Inspired by the Mead Gallery’s current John Piper exhibition, our Student Ambassadors visited Coventry Cathedral to see Piper’s Baptistry window and explore the wider building. Here’s Tom West review:
To look upon the remains of Coventry’s old cathedral today, nearly eighty years after its ruin in the Blitz, is to bear witness to a strange juncture between light and space. The perimeter of the structure remains and its architecture bears resemblance to the common medieval chapels which permeate the British landscape. Yet to step inside its walls is a far cry from the dark and cloistered experience typical of such buildings. The walls stand like a forest of bare tree trunks robbed of its canopy, exposed. In the absence of a roof, light streams in from the sky to illuminate the space where pews once stood. The sight is spectacular, yet uncanny. To see a building which should be familiar ruptured at its crown is somewhat unnerving. To look up, to see the sky, is to force us to confront history; to observe that same firmament from which the bombs of desecration once fell.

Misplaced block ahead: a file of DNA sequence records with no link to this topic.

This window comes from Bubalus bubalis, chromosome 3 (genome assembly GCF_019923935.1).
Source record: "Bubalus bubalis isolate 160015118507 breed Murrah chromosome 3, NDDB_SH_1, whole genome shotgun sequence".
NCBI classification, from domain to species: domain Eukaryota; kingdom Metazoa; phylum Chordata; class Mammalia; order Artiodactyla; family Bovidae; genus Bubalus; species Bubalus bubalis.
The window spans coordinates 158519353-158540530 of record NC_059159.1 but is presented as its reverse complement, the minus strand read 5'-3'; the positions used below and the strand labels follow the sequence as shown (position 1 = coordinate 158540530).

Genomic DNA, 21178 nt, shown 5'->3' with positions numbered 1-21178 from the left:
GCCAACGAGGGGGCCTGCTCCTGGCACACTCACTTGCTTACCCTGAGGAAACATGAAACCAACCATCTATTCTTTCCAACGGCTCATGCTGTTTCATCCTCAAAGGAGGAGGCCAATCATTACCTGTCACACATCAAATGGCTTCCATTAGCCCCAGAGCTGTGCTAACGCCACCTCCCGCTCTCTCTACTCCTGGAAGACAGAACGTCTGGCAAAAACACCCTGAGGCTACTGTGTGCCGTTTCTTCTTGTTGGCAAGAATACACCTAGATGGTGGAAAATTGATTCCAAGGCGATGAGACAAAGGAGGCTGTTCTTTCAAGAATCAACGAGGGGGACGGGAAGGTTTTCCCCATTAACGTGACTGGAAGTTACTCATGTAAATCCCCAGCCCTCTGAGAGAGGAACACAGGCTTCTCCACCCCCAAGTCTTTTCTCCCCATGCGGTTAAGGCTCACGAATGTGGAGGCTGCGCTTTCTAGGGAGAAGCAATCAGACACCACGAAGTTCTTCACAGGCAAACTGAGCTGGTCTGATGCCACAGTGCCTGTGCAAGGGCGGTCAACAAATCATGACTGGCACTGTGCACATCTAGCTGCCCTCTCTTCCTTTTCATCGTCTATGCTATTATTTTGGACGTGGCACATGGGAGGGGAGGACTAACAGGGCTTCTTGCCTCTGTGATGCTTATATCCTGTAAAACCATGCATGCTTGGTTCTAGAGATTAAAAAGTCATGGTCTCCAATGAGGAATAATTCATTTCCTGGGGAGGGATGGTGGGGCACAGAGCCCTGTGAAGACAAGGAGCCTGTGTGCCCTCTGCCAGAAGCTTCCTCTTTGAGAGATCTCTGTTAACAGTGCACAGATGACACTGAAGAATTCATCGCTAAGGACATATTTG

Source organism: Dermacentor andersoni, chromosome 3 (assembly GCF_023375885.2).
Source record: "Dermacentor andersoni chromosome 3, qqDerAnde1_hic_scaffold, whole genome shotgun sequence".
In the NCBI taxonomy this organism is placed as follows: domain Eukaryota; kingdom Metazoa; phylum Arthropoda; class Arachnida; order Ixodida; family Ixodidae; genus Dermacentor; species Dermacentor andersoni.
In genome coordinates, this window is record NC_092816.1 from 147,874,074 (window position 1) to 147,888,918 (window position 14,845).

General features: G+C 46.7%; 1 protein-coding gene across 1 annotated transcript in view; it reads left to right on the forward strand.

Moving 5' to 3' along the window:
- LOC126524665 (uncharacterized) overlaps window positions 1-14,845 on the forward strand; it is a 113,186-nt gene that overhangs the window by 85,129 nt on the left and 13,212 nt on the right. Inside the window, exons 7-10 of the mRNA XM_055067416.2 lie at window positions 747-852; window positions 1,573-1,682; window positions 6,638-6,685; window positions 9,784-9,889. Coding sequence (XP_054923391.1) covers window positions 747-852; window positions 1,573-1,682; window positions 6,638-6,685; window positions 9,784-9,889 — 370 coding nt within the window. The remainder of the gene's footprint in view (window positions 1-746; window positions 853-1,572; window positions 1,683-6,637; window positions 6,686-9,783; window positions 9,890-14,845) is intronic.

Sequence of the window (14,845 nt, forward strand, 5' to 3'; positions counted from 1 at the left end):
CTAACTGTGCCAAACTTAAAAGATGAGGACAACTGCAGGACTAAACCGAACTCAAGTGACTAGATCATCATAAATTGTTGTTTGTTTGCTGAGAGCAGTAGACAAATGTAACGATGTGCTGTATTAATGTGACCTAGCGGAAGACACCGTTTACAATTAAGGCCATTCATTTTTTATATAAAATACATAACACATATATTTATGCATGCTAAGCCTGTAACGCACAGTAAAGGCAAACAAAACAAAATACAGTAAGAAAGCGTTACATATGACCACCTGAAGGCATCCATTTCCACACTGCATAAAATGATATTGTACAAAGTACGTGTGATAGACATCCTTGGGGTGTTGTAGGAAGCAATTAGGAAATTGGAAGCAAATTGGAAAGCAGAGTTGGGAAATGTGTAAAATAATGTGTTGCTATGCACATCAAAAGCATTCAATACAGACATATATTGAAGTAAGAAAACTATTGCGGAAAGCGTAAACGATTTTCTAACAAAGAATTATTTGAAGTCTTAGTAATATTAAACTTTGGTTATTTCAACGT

The reconstructed cathedral is somewhat inconspicuous, being nestled at a lower level to the original site. The interior is a modernist masterpiece. The cool grey concrete of the walls reflect attention so that the whole building induces a kind of meditative quietude. The monotonous grey is punctuated by vertical bars of light from stained-glass slits from which kaleidoscopic patterns stream in at geometric angles to form luminous patterns which criss-cross the interior. The main event of the cathedral towers above to the right of the nave where John Piper’s magnificent baptistery window stands. The prismed sunlight which refracts across the entire space in a colourful dance which, when combined with the solemnity of the concrete structure, creates a profound balance between absence and opulence; remembrance and hope.